In the intensive care unit (ICU), catheter-associated urinary tract infection (CAUTI) is the most common urinary tract infection. Nevertheless, there is no systematic review to investigate the epidemiology of pathogens and antimicrobial resistance of CAUTIs in ICUs.
Eight electronic databases were searched for eligible studies. A meta-analysis was performed to calculate the CAUTI incidence per 1,000 catheter days, the proportion of pathogen distribution, and the resistance rate with R3.3.2 software.
Seventy-five studies were included. The total weighted CAUTI incidence per 1,000 catheter days was 7.78. Gram-negative bacteria (47.46%), fungi (27.81%), and gram-positive bacteria (19.06%) were isolated. Candida spp (27.4%), Escherichia spp (23.41%), and Enterococcus spp (15.0%) were the most frequent pathogens. Candida albicans, Candida tropicalis, and Candida glabrata were generally resistant to itraconazole, with resistance rates of 42.5%, 53.0%, and 59.7%, respectively. Escherichia spp displayed high rates of resistance to ampicillin (87.3%), ciprofloxacin (71.7%), and norfloxacin (71.2%). Enterococcus spp showed high rates of resistance to erythromycin (83.9%), penicillin (76.7%), and levofloxacin (73.8%).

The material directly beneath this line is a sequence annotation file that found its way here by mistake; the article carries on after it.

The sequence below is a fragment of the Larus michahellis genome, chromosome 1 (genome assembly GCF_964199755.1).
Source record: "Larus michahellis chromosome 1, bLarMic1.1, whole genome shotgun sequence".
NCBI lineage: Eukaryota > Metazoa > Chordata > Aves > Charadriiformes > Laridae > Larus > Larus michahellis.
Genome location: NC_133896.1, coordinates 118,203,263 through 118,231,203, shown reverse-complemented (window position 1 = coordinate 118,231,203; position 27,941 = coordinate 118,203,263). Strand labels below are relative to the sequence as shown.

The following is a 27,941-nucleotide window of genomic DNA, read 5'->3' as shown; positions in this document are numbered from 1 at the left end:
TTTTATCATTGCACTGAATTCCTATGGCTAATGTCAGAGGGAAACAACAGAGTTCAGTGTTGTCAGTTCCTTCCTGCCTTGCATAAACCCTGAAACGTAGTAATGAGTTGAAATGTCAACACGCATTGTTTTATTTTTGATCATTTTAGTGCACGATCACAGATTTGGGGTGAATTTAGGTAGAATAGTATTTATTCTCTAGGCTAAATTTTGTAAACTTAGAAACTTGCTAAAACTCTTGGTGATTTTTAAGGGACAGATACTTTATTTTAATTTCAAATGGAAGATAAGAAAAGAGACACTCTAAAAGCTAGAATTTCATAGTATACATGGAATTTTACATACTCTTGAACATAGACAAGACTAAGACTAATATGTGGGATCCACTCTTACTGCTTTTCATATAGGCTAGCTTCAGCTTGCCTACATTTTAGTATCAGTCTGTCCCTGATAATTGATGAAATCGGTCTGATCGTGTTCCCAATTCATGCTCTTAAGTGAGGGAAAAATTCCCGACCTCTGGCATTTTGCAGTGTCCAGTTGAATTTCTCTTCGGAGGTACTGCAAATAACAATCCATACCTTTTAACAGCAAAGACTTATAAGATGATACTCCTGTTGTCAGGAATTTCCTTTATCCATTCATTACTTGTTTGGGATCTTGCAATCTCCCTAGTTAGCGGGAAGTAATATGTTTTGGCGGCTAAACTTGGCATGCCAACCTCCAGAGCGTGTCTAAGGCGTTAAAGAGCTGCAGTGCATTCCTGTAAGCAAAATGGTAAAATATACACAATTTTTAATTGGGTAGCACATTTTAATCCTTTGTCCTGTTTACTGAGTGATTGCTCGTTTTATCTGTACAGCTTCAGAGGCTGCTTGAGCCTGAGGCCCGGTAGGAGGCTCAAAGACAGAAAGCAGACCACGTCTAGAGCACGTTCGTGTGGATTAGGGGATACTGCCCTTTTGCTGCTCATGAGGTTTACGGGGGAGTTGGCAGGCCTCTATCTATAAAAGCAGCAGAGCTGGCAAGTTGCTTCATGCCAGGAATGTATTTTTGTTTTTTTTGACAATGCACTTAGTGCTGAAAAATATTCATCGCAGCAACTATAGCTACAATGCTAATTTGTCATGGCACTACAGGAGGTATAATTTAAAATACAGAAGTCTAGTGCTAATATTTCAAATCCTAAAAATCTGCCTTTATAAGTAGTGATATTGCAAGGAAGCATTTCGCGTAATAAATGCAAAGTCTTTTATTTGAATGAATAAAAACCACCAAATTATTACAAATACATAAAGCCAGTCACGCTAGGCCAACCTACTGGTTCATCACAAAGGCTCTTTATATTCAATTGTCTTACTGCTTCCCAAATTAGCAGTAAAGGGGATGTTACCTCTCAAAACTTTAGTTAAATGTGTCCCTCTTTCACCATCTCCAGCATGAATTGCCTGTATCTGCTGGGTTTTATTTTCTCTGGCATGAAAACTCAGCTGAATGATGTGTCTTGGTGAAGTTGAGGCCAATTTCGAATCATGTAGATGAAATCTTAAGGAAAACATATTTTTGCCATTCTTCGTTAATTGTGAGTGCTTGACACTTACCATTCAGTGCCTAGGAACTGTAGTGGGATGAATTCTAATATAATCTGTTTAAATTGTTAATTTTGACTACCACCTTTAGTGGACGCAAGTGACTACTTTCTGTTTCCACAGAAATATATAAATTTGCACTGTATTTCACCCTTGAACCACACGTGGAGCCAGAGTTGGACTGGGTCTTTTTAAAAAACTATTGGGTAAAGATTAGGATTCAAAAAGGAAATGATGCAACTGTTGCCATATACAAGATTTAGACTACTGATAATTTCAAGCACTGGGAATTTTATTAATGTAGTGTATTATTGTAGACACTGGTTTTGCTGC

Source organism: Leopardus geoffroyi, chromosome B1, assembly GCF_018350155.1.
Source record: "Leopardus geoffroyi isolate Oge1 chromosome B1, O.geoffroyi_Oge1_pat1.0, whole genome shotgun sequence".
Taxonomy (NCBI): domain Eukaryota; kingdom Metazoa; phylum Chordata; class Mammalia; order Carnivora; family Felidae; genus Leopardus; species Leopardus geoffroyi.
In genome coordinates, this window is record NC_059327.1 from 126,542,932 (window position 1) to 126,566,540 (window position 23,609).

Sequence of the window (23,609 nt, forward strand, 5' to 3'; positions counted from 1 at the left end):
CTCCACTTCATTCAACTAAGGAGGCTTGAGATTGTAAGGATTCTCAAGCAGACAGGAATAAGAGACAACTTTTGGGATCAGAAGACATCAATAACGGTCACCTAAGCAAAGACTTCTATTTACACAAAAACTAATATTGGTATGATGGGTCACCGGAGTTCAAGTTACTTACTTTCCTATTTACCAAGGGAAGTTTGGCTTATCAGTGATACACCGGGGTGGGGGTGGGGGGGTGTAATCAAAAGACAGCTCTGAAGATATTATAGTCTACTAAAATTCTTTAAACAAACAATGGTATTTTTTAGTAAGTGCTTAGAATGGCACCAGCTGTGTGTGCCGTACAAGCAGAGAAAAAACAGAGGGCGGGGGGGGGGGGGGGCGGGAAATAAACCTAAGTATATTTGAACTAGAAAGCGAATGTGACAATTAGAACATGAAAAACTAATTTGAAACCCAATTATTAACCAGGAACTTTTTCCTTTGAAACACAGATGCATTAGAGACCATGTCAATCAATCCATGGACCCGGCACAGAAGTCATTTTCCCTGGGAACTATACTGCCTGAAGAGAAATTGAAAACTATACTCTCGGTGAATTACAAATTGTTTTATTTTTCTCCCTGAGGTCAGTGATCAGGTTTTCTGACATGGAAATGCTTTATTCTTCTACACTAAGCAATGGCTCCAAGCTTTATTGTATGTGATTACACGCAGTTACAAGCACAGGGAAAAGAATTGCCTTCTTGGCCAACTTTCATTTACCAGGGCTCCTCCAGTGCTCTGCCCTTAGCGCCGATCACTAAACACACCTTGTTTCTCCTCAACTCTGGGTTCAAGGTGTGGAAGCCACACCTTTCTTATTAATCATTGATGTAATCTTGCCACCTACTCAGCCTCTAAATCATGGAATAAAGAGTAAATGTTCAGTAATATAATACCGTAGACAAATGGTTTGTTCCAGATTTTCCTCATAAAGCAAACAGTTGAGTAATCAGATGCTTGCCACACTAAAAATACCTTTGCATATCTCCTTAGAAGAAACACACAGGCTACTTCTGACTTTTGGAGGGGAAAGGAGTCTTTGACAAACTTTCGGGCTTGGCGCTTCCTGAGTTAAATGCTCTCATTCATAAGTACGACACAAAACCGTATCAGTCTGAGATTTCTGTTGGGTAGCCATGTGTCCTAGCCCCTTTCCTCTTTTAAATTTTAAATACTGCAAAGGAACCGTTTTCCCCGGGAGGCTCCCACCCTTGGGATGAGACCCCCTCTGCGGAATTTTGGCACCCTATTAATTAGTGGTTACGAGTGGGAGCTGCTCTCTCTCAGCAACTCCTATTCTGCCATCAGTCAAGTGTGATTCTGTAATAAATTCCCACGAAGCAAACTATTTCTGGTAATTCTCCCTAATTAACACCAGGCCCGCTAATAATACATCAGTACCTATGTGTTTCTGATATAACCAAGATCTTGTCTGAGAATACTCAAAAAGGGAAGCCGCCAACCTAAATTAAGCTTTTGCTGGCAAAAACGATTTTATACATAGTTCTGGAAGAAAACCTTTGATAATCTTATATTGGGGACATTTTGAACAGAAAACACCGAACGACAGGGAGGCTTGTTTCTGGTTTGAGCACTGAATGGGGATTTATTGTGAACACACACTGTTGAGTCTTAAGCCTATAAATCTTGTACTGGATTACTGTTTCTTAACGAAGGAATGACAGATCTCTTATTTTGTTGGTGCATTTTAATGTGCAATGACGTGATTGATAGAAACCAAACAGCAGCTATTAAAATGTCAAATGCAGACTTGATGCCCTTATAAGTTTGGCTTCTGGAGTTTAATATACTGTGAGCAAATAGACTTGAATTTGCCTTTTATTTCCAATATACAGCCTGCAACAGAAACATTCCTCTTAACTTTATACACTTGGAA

In ICUs, the CAUTI incidence per 1,000 catheter days is high. CAUTIs were mainly caused by gram-negative bacteria that were resistant to common antibiotics. There is a pressing demand for future research into CAUTI, including effective prevention, an understanding of antimicrobial resistance mechanisms, and development of new antibiotics for patient safety.
American journal of infection control. 2018 Aug 31 [Epub]
Dan Peng, Xuan Li, Pin Liu, Mei Luo, Shuai Chen, Kewen Su, Zhongshuang Zhang, Qiang He, Jingfu Qiu, Yingli Li
School of Public Health and Management, Chongqing Medical University, Chongqing, China., School of Public Health and Management, Chongqing Medical University, Chongqing, China. Electronic address: .